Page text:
Every woman who has ever been pregnant knows that all of a sudden, everyone, from your family to strangers on the street, has advice to give you during your pregnancy. A lot of it is helpful advice and tips for the months ahead. But everyone hears their fair share of pregnancy myths and old wives’ tales…passed down from generation to generation as fact while having little or no basis in truth. Here are some common pregnancy myths and old wives’ tales.
If you lift your arms above your head, the cord will get wrapped around your baby’s neck.
This isn’t true. Your baby is well-protected in your uterus and the simple act of lifting your arms over your head will not hurt your baby. My favorite guess as to the origin of this myth is that it was invented a long time ago by pregnant women who wanted an excuse to not have to do any hard work!
Heartburn during pregnancy means the baby will have a lot of hair.
False. Heartburn has to do with the baby crowding your abdominal area, as well as pregnancy hormones which make your muscles more lax, including the muscles in your esophagus.
It is dangerous to take a bath while pregnant.
A bath during pregnancy is completely safe, with the exception of after your mucous plug falls out or your water breaks. Your baby is protected inside your uterus by a mucous plug which blocks anything from entering through your cervix and getting to the baby. So enjoy baths while pregnant; instead of being harmful, they can actually be beneficial. When you are at the end of your pregnancy especially, a bath can take pressure off your back and body by providing a buoyant atmosphere for your baby. Also, don’t take a bath in water that is too hot, as that may be harmful to your baby.
If you’re carrying high, the baby’s a girl. If you’re carrying low, it’s a boy.
This is also false, as is the saying that if your belly is shaped like a watermelon you’re having a girl, or like a basketball it’s a boy. How you carry your baby has nothing to do with his or her gender. It all has to do with your muscle tone and the position your baby is in your uterus. Another interesting thing about this myth is that in some cultures they say the opposite; that high means boy and low means girl. That alone raises a red flag as to the truthfulness of this old wives’ tale.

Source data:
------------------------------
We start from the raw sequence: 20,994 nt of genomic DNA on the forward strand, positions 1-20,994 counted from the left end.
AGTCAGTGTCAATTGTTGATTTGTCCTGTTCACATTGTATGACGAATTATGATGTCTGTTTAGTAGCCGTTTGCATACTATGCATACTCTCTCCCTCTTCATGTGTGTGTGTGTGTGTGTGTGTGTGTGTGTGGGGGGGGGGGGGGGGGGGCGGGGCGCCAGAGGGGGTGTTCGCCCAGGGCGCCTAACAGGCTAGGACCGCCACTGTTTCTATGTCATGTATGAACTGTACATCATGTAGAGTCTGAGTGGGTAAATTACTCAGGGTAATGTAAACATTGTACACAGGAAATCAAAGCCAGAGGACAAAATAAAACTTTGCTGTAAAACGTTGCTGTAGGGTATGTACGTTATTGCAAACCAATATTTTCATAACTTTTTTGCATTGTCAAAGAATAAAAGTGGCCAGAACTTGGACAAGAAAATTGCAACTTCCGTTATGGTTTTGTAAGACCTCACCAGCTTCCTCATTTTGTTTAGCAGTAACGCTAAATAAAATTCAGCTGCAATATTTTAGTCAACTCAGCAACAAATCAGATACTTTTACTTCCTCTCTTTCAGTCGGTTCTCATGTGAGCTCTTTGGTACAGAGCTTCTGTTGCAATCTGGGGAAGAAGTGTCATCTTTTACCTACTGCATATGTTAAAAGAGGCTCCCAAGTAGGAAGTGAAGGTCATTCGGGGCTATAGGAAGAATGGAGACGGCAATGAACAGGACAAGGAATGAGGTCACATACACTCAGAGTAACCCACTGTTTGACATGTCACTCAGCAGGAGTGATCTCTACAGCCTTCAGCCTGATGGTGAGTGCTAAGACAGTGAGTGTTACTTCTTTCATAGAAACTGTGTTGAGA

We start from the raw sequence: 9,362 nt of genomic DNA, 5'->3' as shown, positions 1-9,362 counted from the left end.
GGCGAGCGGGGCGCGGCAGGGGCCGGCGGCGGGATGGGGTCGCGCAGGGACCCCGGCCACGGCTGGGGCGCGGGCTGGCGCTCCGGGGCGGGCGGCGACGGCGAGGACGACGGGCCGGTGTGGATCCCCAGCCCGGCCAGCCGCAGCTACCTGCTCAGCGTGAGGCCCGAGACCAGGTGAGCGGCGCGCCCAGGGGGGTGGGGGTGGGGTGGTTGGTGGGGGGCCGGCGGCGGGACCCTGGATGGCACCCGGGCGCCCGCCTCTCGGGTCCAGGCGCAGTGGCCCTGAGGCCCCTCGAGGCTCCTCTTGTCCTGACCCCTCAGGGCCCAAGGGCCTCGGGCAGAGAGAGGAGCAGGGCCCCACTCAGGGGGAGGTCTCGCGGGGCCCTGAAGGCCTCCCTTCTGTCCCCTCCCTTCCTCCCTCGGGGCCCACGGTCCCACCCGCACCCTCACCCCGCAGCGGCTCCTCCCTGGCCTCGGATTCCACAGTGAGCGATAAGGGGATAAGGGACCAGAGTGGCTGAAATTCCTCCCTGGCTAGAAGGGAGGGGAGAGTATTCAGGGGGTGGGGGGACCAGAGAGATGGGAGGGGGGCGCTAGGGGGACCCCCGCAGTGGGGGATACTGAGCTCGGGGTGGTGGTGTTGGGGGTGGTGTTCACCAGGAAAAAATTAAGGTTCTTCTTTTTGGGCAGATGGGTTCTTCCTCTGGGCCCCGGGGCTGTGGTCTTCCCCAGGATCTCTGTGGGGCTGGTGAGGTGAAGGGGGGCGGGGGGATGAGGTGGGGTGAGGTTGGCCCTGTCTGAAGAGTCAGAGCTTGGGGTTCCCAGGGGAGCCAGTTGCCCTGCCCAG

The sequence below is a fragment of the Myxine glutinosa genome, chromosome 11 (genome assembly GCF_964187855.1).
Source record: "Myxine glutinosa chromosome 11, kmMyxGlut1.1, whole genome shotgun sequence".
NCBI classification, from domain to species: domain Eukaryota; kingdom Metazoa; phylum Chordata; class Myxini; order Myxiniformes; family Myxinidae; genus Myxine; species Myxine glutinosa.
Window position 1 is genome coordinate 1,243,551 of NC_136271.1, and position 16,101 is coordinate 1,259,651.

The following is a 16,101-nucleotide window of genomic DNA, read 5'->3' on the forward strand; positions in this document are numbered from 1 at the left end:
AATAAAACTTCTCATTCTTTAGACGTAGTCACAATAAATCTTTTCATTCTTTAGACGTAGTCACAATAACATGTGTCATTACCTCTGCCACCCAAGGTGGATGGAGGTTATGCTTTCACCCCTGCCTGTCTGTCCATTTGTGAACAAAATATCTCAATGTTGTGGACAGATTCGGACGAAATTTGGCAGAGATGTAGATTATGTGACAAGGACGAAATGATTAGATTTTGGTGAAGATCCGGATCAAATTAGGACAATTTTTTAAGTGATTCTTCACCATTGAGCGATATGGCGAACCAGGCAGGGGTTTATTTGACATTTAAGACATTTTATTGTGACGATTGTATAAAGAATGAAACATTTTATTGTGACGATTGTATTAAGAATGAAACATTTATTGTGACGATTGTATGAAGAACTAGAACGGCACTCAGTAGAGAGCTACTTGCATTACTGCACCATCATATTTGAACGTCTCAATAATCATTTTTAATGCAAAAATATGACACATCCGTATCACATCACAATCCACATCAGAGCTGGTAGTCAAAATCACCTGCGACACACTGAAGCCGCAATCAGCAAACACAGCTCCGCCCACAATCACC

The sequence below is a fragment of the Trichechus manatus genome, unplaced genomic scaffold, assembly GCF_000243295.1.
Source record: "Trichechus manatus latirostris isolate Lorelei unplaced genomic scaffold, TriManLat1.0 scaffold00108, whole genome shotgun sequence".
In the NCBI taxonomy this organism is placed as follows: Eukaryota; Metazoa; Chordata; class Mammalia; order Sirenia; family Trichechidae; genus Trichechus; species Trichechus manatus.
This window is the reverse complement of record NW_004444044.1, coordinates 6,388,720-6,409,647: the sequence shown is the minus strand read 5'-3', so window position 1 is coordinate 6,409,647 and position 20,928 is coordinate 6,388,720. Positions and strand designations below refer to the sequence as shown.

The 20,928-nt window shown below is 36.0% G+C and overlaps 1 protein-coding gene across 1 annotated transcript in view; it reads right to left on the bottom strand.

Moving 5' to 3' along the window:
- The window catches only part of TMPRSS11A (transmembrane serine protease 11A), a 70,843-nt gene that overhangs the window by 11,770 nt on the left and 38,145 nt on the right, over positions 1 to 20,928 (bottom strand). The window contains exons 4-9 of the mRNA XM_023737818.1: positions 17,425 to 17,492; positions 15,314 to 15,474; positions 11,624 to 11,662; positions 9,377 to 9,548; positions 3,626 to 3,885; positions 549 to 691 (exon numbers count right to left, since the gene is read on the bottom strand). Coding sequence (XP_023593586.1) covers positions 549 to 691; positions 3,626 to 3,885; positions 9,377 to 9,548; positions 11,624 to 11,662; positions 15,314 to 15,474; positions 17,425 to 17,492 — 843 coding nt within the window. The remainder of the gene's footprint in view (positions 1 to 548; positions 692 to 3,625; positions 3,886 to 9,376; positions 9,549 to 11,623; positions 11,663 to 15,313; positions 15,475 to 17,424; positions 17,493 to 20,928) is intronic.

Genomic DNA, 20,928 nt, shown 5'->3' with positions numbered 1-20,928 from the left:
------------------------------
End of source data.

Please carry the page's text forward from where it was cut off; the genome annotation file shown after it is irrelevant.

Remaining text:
If you don’t eat a food that you crave during pregnancy, your baby will have a birth mark in the shape of that food.
Another myth with no basis in fact. If this were true…wouldn’t we all be walking around with ice cream, hamburger, and watermelon shaped birthmarks?
If you deny pregnancy cravings, you are harming your baby.
This one is partly true, in a way. Some researchers speculate that pregnancy cravings could be a way to let you know when you need certain nutrients. A craving for milk, for example, could possibly signify the need for calcium. This isn’t true in all cases, however. I doubt my craving for crunchy Cheetos was healthy for my baby in any way! And some women can have cravings that are actually harmful, such as a craving for laundry soap, soil or matches. Women who crave these things during pregnancy have pica, a disorder that seems to come from an iron deficiency.
Having a pet cat while pregnant is dangerous.
This is false with one exception. You can definitely keep your pet cat, but should let someone else handle cleaning out your cat’s litter box, or at least wear gloves while doing it yourself. The concern in this situation is toxoplasmosis, a disease spread through cat waste, among other things. Toxoplasmosis is very rare in the U.S., however it’s better to be on the safe side when it comes to cleaning out your cat’s litter box. Toxoplasmosis can also be found in soil and raw or undercooked meat, so be careful of them as well.
Essortment: Pregnancy Health: Common Myths about Pregnancy
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